|Photo by Ken Thomas (Wikipedia)|
pine warbler (en); mariquita-dos-pinhais (pt); paruline des pins (fr); reinita del pinar (es); kiefer-waldsänger (de)
This species breeds in south-eastern Canada and in the eastern United States, as far west as south-eastern Manitoba and north-eastern Texas, and also in the north-western Bahamas and in the island of Hispaniola.
These birds are 13-14 cm long and have a wingspan of 19-23 cm. They weigh 7-17 g.
The pine warbler is mostly found in pine forests in temperate areas, also using mixed pine-deciduous forests, and moist tropical forests. They are present from sea level up to an altitude of 2.100 m.
They feed mainly on caterpillars and other arthropods such as beetles, grasshoppers, bugs, ants, bees, flies, cockroach eggs and spiders. During winter they also eat pine seeds and other seeds, berries and fruits.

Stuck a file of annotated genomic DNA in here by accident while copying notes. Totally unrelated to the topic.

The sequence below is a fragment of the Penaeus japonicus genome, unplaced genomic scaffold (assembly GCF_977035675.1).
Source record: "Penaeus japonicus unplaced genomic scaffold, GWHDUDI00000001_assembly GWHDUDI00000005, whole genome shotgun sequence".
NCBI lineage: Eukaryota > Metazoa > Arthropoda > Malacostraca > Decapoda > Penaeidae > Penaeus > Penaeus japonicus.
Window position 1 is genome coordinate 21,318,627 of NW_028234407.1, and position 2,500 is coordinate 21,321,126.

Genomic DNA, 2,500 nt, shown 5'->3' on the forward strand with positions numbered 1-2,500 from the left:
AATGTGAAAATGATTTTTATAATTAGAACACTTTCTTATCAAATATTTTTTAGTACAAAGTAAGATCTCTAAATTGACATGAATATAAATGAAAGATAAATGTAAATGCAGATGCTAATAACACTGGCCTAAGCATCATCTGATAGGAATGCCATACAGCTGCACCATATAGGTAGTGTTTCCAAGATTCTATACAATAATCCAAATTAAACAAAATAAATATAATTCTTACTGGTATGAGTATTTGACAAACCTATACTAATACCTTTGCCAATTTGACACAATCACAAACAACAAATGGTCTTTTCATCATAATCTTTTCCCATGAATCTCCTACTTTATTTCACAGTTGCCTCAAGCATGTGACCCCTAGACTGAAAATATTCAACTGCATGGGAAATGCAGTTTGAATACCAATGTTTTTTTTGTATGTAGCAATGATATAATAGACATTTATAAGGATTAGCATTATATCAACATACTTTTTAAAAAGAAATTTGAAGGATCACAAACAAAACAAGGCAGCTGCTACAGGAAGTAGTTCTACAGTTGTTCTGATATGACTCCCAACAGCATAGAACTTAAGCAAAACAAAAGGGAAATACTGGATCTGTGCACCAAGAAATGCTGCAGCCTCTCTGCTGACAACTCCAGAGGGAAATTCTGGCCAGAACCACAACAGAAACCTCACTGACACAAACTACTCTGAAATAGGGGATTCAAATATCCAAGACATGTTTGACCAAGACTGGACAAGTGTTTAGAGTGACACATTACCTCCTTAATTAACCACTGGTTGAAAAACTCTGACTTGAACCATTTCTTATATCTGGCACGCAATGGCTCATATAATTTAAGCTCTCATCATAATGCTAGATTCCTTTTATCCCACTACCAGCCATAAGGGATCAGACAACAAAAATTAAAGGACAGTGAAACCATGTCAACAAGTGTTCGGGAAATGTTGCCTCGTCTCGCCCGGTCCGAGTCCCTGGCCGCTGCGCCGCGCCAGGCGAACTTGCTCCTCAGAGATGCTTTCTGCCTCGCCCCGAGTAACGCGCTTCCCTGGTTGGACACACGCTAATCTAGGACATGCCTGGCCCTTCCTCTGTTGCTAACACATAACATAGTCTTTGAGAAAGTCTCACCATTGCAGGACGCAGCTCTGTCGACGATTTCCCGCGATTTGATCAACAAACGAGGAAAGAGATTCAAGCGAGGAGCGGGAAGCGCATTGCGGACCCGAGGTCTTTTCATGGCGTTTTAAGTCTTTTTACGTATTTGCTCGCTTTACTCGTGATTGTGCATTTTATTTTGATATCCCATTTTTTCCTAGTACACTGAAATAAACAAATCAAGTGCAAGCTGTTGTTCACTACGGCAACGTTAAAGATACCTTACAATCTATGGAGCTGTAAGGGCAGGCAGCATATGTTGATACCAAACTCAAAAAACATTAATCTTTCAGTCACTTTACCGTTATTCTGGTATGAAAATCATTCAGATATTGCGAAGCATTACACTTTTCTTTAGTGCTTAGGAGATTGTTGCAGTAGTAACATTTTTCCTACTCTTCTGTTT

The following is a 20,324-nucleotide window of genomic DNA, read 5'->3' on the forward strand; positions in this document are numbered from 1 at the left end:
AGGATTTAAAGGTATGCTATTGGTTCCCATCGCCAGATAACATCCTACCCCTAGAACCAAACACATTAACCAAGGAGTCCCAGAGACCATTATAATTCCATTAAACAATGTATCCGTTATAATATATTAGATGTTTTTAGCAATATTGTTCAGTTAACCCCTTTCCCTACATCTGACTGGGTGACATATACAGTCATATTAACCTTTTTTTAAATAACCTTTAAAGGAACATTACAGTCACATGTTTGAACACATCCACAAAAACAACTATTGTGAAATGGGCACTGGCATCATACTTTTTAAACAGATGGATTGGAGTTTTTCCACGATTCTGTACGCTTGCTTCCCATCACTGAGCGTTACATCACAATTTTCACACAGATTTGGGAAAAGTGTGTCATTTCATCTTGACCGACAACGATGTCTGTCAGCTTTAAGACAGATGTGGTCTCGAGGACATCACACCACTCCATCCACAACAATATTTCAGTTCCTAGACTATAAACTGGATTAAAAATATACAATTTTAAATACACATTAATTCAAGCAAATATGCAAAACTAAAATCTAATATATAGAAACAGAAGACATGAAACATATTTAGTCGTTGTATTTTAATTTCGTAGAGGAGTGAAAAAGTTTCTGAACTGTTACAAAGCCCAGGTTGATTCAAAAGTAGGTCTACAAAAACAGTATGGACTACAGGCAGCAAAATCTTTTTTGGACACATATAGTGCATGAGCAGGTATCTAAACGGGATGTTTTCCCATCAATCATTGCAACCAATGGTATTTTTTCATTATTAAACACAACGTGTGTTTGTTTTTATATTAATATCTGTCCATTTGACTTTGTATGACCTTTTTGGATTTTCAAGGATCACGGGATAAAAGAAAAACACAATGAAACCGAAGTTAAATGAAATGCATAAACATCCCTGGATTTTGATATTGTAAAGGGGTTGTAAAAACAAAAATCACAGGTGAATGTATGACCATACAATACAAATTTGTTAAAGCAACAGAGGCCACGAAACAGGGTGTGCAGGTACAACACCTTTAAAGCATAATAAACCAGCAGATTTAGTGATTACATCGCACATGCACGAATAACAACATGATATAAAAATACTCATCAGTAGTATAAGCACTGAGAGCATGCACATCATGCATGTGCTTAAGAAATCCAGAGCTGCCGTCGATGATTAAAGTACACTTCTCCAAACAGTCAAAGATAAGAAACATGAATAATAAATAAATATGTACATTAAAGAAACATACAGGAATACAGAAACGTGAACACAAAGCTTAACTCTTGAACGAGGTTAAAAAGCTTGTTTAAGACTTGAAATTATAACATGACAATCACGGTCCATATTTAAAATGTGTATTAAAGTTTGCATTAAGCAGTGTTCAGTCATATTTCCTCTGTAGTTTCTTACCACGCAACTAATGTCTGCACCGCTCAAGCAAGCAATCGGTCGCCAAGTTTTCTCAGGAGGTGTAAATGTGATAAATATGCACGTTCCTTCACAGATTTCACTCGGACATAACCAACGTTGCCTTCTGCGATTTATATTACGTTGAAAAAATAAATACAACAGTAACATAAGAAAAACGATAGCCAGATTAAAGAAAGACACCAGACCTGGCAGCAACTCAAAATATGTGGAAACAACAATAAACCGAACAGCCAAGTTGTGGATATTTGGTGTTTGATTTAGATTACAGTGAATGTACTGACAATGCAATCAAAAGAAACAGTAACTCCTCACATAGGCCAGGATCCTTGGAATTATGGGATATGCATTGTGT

Pine warblers are monogamous and breed in March-July. The nest is mainly built by the female, consisting of a compact cup made of grass, plant stems and fibres, bark strips, pine needles, twigs, and fine roots, bound together with spider or caterpillar silk and lined with feathers, hair, and plant down. The nest is almost always placed in a pine Pinus tree, most often on an horizontal branch but sometimes also on a fork, 3-35 m above the ground. The female lays 3-5 white, greyish or greenish-white eggs with brown speckles, which she incubates alone for 10-13 days. The chicks are fed by both parents and fledge 10 days after hatching. Each pair can raise 1-3 broods per season.
IUCN status - LC (Least Concern)
This species has a very large breeding range and the global population is estimated at 13 million individuals. The population has increased by 15% per decade over the last 4 decades.